When I first started going to Iceland, people back home were curious about my trips. Iceland was off the tourist grid back then, so it was seen as an unusual place to visit. I kept getting asked, “Why do you go?” And a lot of people didn’t get it and they’d ask, “But why do you keep returning?” And I’d explain about the beauty of Iceland and how there’s nothing like riding Icelandic horses way up in the north where it’s almost 24 hours of sun in June when I went. Then Iceland got popular and people got it. I started getting calls from friends, and friends of friends, asking me for recommendations about traveling in Iceland.
Starting an Iceland blog
Then one year I was sick and couldn’t go, and I started a blog, Icelandica, to answer the basic questions: “Why do I go?” and “Why do I keep going back?” The blog wasn’t meant to be a tourist blog where I recommend places, it was meant to be a space to share my personal travel stories, and it grew into an episodic collection of our adventures and sometimes our ridiculous misadventures.
A memoir of a particular period of time
The more years we went, the more stories I had of us, our group, and Iceland and the horses. I wanted to make it into a book and the literary agent became interested in the idea. But it had no end since our trips were ongoing. Alas, all things come to an end. It wasn’t until we stopped traveling there as a group that I realized my stories had a natural narrative arch and, of course, an ending. A memoir is about a particular period of time in a person’s life, and I think of the years of this book as my Iceland era.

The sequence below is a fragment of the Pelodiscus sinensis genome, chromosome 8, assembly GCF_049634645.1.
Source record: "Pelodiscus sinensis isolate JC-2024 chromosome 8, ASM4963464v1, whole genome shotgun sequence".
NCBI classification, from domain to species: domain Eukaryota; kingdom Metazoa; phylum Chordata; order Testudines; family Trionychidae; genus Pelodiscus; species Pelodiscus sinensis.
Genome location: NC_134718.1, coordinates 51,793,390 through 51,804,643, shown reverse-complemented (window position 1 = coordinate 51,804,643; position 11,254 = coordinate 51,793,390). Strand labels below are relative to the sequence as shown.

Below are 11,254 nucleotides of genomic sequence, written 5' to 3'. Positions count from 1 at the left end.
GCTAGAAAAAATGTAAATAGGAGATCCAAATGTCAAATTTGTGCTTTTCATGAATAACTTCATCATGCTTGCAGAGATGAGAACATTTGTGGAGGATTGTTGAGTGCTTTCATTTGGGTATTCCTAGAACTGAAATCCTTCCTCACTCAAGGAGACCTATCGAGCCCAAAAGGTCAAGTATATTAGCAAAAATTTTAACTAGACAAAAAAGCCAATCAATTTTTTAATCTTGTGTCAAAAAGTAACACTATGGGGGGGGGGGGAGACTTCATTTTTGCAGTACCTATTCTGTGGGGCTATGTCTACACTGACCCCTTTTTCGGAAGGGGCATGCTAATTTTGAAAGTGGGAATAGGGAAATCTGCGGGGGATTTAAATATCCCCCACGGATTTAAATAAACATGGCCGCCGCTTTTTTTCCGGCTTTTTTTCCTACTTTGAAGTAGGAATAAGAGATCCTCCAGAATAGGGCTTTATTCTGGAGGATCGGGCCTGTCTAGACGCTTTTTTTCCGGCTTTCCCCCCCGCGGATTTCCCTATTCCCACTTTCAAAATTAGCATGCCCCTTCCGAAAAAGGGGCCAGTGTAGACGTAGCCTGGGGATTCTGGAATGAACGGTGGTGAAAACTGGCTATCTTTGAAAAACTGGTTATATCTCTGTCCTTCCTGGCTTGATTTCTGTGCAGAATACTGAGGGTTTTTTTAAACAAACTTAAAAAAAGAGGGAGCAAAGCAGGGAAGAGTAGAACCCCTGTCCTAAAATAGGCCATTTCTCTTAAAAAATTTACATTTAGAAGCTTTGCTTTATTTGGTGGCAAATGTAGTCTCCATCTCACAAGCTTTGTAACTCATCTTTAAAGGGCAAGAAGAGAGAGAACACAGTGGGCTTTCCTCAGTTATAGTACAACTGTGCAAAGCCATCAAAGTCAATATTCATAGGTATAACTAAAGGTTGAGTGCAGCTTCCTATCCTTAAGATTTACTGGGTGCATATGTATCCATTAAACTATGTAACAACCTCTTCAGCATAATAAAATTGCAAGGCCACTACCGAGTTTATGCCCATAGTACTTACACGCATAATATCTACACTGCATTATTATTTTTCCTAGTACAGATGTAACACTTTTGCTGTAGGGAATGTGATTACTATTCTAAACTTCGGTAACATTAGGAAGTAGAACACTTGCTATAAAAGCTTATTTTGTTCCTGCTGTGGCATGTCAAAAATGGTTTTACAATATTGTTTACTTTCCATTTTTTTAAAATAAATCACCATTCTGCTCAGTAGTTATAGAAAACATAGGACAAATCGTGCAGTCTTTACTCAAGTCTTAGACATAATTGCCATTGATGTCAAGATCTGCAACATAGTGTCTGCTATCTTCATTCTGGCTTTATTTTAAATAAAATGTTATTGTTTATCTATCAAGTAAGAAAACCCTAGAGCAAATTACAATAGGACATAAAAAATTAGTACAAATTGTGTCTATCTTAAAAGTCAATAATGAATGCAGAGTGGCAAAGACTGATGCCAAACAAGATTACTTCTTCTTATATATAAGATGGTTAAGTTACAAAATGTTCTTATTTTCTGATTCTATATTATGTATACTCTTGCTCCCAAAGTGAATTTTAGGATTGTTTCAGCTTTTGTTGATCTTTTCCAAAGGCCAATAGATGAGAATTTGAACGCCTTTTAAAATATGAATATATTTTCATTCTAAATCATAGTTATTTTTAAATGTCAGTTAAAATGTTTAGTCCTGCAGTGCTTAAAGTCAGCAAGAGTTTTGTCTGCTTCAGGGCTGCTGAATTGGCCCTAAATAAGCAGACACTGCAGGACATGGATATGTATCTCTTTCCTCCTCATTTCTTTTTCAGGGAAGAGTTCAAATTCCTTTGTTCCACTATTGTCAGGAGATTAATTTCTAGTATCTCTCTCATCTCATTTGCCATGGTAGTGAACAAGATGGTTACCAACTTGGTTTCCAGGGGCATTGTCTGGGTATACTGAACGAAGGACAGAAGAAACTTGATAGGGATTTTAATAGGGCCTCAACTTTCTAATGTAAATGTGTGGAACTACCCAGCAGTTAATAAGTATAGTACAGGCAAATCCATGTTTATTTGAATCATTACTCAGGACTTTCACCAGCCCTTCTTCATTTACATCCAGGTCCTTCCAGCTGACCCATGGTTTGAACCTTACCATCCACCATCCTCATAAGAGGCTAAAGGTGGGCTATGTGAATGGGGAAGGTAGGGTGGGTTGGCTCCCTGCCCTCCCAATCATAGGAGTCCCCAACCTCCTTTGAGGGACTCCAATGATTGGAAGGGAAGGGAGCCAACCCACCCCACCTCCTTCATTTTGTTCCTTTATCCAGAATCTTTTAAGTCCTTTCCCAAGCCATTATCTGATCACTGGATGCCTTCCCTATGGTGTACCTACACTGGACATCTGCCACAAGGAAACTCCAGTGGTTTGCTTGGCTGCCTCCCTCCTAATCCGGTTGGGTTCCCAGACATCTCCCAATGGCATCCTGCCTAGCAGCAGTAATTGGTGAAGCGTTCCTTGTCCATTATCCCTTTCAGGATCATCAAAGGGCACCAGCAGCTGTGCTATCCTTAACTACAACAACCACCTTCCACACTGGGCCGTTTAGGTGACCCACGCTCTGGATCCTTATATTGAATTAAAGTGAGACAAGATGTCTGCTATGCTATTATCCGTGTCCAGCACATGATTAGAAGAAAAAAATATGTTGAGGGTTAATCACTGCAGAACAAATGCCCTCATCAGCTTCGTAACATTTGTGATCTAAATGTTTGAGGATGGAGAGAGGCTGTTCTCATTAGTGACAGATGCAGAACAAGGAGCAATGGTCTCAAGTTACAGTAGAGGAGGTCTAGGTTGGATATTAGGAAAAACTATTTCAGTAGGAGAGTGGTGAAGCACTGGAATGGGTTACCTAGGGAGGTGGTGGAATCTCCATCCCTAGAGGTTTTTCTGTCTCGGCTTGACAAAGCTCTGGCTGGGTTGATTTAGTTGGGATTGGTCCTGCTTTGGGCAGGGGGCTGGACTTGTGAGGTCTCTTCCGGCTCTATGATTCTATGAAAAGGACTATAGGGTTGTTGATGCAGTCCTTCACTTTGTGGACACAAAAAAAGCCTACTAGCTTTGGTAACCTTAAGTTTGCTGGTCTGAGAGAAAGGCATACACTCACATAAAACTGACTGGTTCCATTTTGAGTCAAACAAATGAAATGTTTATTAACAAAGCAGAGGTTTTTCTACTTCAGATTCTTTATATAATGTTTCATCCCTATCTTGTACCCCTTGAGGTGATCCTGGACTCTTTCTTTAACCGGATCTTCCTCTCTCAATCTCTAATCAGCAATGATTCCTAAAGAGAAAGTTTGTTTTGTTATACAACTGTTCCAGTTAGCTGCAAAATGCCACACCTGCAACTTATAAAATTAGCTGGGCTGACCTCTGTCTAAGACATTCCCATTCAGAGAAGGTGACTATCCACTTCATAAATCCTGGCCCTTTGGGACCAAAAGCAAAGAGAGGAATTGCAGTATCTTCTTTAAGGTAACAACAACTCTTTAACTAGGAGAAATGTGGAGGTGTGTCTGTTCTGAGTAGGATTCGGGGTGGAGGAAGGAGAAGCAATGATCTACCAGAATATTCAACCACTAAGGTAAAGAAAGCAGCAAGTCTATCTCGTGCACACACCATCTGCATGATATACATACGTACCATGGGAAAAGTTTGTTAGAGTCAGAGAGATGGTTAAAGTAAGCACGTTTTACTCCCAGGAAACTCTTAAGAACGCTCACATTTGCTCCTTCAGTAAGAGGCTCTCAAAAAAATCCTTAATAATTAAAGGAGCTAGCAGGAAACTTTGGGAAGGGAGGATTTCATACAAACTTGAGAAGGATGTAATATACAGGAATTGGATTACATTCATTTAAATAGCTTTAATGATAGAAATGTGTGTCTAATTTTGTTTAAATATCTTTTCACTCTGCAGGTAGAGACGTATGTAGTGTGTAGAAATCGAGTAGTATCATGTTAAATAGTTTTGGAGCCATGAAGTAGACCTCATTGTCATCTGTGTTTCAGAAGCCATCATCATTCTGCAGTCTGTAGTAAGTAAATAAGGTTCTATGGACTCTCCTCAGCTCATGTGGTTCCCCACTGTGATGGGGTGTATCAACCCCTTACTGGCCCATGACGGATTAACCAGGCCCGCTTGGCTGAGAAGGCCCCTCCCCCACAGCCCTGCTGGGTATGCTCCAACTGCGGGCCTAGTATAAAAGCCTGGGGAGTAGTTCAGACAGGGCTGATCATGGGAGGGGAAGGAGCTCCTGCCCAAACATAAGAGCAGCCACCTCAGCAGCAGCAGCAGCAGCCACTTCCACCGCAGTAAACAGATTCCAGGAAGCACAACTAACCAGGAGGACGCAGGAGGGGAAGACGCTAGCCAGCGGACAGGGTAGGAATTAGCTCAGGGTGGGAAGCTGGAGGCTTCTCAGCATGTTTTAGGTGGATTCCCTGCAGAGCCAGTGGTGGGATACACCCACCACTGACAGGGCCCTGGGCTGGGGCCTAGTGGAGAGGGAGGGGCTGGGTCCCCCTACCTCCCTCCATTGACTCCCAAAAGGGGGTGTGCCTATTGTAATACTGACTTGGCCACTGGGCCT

Apart from the horseback riding, do you have favorite places or activities in Iceland?
I love to hike in Iceland. I’ve gone with guides to the glaciers. I’ve hiked the many trails at Snaefellsnes National Park. And I love to visit small towns. Just to sit in the local bakarí and have a cappuccino and slice of cake. My favorite towns are Stykkisholmur, Siglufjörður, Husavik, Holar, Sauðárkrókur, Hellnar. I am fond of Iceland’s small quirky museums and have been to most of them: the many saga, folk art, and history museums; the bird, sea ice, textile, horse, herring era, sorcery, volcano, and water museums.
What advice would you give people who are coming to Iceland for the first time?
If they don’t have a lot of time in Iceland, go to Snaefellsnes. It’s only about two hours from the capital and it takes about another hour to drive to the National Park at the tip of the peninsula. Get a map at the visitor center and start hiking the marked trails. The first time I went to Snaefellsnes was in 2009 and it was a dreamscape to me – lavender skies, lush green farmland, that deep blue of the sea — all under the magical snow-capped mountain Snaefellsjokull.+
Rent a car in Iceland
If they have more time, I would pick one area: either the West Fjords, the North West area, Lake Myvatn area, or the Southern coast. There is so much to do in each area that you don’t want to hurry through it. I often suggest flying one way from Reykjavik to Akureyri or Egilsstaðir or Ísafjörður and renting a car, so you don’t have to spend so much time driving to get there.